TO THE LIGHTHOUSEanger rising in her, never gave; that man took.She, on the other hand, would be forced to give.Mrs. Ramsay had given. Giving, giving, giving,she had died—and had left all this. Really, shewas angry with Mrs. Ramsay. With the brushslightly trembling in her fingers she looked atthe hedge, the step, the wall. It was all Mrs.Ramsay’s doing. She was dead. Here was Lily,at forty-four, wasting her time, unable to do athing, standing there, playing at painting, playingat the one thing one did not play at, and it wasall Mrs. Ramsay’s fault. She was dead. Thestep where she used to sit was empty. She wasdead.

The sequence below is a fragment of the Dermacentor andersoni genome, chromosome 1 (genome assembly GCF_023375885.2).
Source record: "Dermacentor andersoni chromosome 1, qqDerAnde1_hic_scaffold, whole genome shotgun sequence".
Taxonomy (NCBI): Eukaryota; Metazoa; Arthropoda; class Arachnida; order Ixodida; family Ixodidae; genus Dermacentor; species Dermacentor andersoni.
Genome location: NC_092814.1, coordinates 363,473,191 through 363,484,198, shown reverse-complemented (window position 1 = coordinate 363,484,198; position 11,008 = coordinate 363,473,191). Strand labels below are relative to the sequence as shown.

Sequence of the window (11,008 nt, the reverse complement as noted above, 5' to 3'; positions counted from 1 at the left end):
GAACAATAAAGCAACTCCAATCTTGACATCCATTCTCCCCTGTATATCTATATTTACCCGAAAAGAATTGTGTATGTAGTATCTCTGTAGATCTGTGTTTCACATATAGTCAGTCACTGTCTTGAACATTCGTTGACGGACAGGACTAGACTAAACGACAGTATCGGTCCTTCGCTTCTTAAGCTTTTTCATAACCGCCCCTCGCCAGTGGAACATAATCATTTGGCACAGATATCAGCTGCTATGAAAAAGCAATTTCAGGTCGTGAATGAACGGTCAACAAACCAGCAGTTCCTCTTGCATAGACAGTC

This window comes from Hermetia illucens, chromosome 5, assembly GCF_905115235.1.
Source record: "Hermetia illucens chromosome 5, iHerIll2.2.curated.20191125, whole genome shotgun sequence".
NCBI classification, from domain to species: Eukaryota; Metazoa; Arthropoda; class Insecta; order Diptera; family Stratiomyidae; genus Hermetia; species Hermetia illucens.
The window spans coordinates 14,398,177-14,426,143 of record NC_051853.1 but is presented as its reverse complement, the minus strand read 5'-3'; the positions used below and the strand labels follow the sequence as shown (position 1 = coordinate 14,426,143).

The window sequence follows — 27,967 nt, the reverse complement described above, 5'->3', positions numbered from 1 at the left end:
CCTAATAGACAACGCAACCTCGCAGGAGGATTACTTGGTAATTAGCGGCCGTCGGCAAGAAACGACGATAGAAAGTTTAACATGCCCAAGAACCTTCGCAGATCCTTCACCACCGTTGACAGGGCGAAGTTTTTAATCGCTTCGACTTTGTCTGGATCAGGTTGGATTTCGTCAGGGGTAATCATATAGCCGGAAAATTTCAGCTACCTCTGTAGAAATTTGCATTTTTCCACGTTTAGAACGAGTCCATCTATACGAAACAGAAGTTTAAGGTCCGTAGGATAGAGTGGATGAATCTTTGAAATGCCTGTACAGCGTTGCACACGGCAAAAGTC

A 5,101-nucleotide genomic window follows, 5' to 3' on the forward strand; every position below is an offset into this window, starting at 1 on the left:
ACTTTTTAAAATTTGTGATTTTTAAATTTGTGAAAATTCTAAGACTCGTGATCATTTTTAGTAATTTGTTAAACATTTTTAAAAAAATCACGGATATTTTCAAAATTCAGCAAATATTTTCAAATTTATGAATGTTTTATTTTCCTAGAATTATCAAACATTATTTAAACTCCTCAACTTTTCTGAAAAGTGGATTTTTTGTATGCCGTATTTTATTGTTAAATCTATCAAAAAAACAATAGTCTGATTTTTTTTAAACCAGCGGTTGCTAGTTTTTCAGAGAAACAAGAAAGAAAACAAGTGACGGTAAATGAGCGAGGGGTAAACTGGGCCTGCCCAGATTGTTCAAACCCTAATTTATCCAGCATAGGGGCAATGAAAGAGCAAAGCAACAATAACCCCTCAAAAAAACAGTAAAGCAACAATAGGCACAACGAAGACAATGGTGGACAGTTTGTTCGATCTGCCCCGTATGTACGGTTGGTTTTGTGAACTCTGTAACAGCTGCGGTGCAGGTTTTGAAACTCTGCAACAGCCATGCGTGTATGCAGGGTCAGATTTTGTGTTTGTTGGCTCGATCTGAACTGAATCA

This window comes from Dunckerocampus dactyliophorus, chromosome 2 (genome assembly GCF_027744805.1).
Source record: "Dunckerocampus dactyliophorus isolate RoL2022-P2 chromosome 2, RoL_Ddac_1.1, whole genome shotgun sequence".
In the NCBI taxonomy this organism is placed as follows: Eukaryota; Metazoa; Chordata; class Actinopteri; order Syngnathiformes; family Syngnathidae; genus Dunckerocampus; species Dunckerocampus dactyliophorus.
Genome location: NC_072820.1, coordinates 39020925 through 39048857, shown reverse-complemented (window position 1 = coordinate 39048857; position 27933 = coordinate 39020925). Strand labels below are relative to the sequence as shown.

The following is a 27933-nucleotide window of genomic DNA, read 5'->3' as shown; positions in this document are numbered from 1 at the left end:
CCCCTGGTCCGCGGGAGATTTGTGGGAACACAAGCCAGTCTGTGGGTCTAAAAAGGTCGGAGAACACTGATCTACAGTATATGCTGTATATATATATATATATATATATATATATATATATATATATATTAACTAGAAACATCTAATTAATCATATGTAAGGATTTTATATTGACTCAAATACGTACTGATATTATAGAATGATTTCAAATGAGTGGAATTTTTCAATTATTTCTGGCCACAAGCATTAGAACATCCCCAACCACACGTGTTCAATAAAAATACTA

But why repeat this over and over again? Whybe always trying to bring up some feeling shehad not got? There was a kind of blasphemyin it. It was all dry: all withered: all spent.They ought not to have asked her; she oughtnot to have come. One can’t waste one’s timeat forty—four, she thought. She hated playingat painting. A brush, the one dependable thingin a world of strife, ruin, chaos——that one shouldnot play with, knowingly even: she detested it.But he made her. You shan’t touch your canvas,he seemed to say, bearing down on her, till you’v€given me what I want of you. Here he was,close upon her a-gain, greedy, distraught. Well,2 32

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